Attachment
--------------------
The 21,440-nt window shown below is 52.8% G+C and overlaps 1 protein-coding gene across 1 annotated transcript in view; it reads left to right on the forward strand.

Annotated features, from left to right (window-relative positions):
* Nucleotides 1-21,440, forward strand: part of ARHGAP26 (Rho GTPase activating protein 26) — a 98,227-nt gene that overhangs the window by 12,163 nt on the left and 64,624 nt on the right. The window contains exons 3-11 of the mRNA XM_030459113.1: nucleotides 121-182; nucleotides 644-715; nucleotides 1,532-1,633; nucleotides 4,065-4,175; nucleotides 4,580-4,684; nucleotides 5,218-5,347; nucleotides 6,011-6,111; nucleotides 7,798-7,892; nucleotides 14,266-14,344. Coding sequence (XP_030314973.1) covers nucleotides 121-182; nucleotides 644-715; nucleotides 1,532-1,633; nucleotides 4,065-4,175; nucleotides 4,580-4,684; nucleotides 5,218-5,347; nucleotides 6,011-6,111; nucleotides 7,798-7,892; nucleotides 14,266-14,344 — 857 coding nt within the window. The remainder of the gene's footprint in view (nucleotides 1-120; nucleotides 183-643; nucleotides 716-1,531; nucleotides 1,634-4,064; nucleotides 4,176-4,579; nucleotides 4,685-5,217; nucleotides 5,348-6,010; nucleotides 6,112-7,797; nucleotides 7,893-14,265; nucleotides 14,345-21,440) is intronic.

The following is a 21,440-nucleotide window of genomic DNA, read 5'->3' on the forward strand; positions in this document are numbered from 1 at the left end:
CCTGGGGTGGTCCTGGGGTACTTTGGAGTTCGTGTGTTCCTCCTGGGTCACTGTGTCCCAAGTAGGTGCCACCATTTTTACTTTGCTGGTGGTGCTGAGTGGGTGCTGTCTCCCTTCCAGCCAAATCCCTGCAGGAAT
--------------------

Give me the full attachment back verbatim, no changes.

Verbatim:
The 21,440-nt window shown below is 52.8% G+C and overlaps 1 protein-coding gene across 1 annotated transcript in view; it reads left to right on the forward strand.

Annotated features, from left to right (window-relative positions):
* Nucleotides 1-21,440, forward strand: part of ARHGAP26 (Rho GTPase activating protein 26) — a 98,227-nt gene that overhangs the window by 12,163 nt on the left and 64,624 nt on the right. The window contains exons 3-11 of the mRNA XM_030459113.1: nucleotides 121-182; nucleotides 644-715; nucleotides 1,532-1,633; nucleotides 4,065-4,175; nucleotides 4,580-4,684; nucleotides 5,218-5,347; nucleotides 6,011-6,111; nucleotides 7,798-7,892; nucleotides 14,266-14,344. Coding sequence (XP_030314973.1) covers nucleotides 121-182; nucleotides 644-715; nucleotides 1,532-1,633; nucleotides 4,065-4,175; nucleotides 4,580-4,684; nucleotides 5,218-5,347; nucleotides 6,011-6,111; nucleotides 7,798-7,892; nucleotides 14,266-14,344 — 857 coding nt within the window. The remainder of the gene's footprint in view (nucleotides 1-120; nucleotides 183-643; nucleotides 716-1,531; nucleotides 1,634-4,064; nucleotides 4,176-4,579; nucleotides 4,685-5,217; nucleotides 5,348-6,010; nucleotides 6,112-7,797; nucleotides 7,893-14,265; nucleotides 14,345-21,440) is intronic.

The following is a 21,440-nucleotide window of genomic DNA, read 5'->3' on the forward strand; positions in this document are numbered from 1 at the left end:
CCTGGGGTGGTCCTGGGGTACTTTGGAGTTCGTGTGTTCCTCCTGGGTCACTGTGTCCCAAGTAGGTGCCACCATTTTTACTTTGCTGGTGGTGCTGAGTGGGTGCTGTCTCCCTTCCAGCCAAATCCCTGCAGGAAT